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Farm marketing during COVID

Posted by Leslie Price 
Farm marketing during COVID
May 15, 2020 08:59AM
I thought I would start this thread to see if any one else has any concerns about their on farm selling this year. I have to believe that things are going to get pretty bad by this fall as far as Covid. In my state, Washington, we got a handle on the epidemic early on but most of the focus has been on the urban counties. The governor is in the process of a phased opening of the state based on the states average case load. Problem is that case load is skewed by the populated urban counties being in good shape. Most of the other counties in Washington are agriculture based and have much less population. A lot of these counties, including mine, are not doing so well as far as infection rates.
I direct market all of my fruit. My income is about 20% farmers market, 80% U pick.
The farmers markets here are in a turmoil. The health dept has finally just started allowing some of the year round markets to resume but with huge restrictions. No sampling, No food vendors, Restricted numbers of customers allowed into the market, No lines at your booth, Customers cant touch the produce, Etc, Etc.
My farm stand (store) is considered an essential business so I will be allowed to operate provided that I can comply with the safety of my employees and customers. That is going to be really hard to do. Physical distancing, sanitizing. Considering the large volumes of people that normally show up on a weekend...….. of course maybe im worried about nothing...… no one will show up.

Leslie Price
Jones Creek Farms
Lyman, WA
zone 8a
Re: Farm marketing during COVID
May 18, 2020 02:10PM
My thoughts hadn't turned to the marketing end of these viral times yet as we're still anticipating fruit potential here in northern New Hampshire. (Bloom time is a week away if not more.) Our orchard intensive class in June is looking very unlikely so that will be a first shot across the bow of my apple income. The stores in nearby towns that offer our fruit are not allowing customers in the door at the current time. Folks coming to the farm for harvest weekends seems doable but only time will tell. The odd thing here is local food production taking a hit but not the corporate supply chains. This may be the year I finally get round to offering fruit shares through regional CSAs.

Lost Nation Orchard
Zone 4b in New Hampshire
Re: Farm marketing during COVID
May 23, 2020 02:08AM
Well, conveniently, but unfortunately, we are currently dealing with the worst fireblight outbreak we have ever seen in our orchard, both blossom and shoot blight, so we can only wish that we were as worried as we should be about marketing our main season crop of apples. Our 'Early Harvest' fruit sets early and missed the blossom blight scourge, so we are, however, looking at possibly having to deal with the selling issue when that fruit ripens in another month.

Last year was our first year with enough good-quality dessert fruit to sell, so our marketing strategies are still fairly fluid. We fixed up the old tobacco packhouse on our property as a makeshift store and invited folks out for monthly open houses, but primarily frequented fall festivals and a very unique farmers market situated in a nearby state park. We are expecting the fall festivals to be problematic at best, and fairly likely to be cancelled all, but who can say at this point? That said, our problem has always been having enough good quality fruit survive the summer fruit rots in North Carolina to sell at all, and this year looks to be no exception.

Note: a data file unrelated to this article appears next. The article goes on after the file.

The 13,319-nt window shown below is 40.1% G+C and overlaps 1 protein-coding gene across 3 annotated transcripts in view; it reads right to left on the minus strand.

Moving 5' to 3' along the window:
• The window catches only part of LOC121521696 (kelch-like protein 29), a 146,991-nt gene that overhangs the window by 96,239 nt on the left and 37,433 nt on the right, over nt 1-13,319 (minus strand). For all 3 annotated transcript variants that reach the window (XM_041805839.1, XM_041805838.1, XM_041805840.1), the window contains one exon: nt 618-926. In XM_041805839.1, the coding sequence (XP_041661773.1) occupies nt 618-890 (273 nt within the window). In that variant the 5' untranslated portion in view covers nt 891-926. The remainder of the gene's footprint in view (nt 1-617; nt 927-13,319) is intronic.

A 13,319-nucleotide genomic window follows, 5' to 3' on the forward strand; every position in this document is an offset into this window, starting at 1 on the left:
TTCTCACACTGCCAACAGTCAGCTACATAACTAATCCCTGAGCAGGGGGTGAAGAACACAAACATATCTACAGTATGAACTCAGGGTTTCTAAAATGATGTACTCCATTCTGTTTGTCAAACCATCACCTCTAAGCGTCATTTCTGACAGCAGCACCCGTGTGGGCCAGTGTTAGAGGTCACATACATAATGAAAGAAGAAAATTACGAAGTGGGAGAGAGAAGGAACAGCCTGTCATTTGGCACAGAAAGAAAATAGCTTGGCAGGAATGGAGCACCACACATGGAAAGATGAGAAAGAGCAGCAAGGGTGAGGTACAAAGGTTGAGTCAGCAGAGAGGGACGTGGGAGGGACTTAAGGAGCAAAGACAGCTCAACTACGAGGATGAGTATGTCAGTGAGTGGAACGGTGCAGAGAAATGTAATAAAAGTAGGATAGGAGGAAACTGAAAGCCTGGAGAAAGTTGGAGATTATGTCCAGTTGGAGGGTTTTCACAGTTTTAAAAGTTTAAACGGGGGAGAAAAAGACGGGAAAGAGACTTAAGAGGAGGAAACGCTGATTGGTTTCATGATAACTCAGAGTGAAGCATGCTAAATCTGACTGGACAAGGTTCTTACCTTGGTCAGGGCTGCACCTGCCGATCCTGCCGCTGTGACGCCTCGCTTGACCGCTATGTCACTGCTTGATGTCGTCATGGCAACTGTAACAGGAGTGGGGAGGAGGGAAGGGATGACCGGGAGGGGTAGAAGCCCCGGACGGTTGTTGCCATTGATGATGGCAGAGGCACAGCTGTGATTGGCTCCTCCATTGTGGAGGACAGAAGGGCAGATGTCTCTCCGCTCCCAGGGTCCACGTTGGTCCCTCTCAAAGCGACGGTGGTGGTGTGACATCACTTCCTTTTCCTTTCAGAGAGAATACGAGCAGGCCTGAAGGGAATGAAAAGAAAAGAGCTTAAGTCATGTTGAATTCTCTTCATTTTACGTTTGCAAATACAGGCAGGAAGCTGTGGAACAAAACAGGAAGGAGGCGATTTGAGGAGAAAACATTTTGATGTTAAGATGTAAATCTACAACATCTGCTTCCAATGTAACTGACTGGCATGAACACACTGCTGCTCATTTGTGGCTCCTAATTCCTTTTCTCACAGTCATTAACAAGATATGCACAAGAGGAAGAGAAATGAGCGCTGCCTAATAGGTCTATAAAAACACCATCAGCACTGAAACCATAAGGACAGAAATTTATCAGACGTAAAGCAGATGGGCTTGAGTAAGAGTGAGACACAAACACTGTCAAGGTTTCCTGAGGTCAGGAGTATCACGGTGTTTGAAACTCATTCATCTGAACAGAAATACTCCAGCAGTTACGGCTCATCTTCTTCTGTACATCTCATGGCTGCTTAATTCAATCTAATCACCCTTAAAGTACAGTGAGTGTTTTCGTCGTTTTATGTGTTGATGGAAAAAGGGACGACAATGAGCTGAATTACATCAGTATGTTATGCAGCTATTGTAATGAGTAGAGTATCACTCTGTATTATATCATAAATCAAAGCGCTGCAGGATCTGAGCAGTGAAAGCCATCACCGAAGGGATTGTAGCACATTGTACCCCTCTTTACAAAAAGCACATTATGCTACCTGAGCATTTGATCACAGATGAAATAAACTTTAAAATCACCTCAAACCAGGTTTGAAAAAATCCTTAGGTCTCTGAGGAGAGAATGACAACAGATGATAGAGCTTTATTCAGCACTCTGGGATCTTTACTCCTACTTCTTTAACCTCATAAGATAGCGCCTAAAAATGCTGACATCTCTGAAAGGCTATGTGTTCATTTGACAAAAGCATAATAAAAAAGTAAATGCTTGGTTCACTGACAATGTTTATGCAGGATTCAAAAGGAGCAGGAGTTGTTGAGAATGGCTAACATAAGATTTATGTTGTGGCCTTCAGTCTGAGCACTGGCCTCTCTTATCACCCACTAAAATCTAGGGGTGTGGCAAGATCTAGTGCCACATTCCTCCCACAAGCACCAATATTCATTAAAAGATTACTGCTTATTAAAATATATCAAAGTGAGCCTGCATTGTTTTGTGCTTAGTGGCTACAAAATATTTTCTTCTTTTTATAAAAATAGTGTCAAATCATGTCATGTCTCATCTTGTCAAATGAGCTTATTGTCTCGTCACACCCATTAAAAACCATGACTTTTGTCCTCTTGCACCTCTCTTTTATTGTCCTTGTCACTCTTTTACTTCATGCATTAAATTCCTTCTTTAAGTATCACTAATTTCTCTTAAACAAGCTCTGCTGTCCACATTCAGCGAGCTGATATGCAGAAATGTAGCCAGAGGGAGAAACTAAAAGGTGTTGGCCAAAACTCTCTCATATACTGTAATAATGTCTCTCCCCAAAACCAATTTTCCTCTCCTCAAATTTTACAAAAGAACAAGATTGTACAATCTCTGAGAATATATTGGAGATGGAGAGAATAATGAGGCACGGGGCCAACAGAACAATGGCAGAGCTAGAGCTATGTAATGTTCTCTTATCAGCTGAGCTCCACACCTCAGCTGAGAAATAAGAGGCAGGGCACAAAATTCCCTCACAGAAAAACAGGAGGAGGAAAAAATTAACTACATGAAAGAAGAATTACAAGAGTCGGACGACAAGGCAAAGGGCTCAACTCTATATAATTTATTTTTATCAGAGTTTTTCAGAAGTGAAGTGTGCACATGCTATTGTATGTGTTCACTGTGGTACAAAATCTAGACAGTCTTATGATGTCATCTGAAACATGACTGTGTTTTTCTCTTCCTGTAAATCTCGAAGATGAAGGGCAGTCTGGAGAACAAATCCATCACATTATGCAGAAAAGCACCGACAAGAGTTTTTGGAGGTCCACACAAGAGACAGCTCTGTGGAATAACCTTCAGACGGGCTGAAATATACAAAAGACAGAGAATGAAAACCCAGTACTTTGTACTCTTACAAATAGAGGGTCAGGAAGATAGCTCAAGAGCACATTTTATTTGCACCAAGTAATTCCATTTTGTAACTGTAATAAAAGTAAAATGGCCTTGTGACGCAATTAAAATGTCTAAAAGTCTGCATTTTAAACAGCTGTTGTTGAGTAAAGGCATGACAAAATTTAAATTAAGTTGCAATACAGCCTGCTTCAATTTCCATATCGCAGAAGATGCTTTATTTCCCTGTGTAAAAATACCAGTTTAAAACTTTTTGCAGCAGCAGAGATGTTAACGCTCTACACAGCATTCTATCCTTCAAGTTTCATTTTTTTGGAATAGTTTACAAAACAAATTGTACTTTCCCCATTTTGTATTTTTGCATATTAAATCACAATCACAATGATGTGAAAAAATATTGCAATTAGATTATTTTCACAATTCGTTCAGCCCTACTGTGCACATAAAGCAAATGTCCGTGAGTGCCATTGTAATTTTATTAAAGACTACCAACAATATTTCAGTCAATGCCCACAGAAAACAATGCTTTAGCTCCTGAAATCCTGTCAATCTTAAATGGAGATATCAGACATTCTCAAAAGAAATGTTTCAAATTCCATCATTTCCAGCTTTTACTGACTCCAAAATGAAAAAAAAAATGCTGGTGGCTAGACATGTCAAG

Leslie, the last place I would want to be is a farmers market right now; I just can't deal with all the rules and regs. However, it can be done. I receive a weekly newsletter from an old acquaintance who sells at the Carrboro Farmers Market in NC, one of the top markets in the nation. They are open as usual, and have had to get ridiculously creative, and it doesn't sound like much fun to me, but they are making it work. It sounds like pre-ordering online has been especially helpful for vendors as they deal with all the restrictions you enumerated in your post. If your market is looking for a model to follow, you may want to check into the specifics of what Carrboro has been up to.

One marketing thing I have always aspired to, and may be an option for those of you with plenty of decent dessert quality fruit, is selling by mail, a la Harry & David, packed by the dozen. We are really not at all people-people, and as distasteful as I find the current order-everything-online craze, it always appealed to me as a way to sell directly . . . without direct contact. And somehow there's something special about receiving fruit by mail; I don't know -- it feels fancy, and is usually priced accordingly. Might be the perfect time to try it out. My mother was at the post office today, and the clerk was telling her how much trouble they're having keeping up with all the package demand right now, as people are ordering absolutely everything they can online and having it shipped to their homes. Of course, the bottom may eventually drop out by fall because of the overload, but if we're that far up the creek by then, maybe selling apples will be the least of all our problems.

Good luck to all!

Kordick Family Farm
Westfield, NC
Zone 7a
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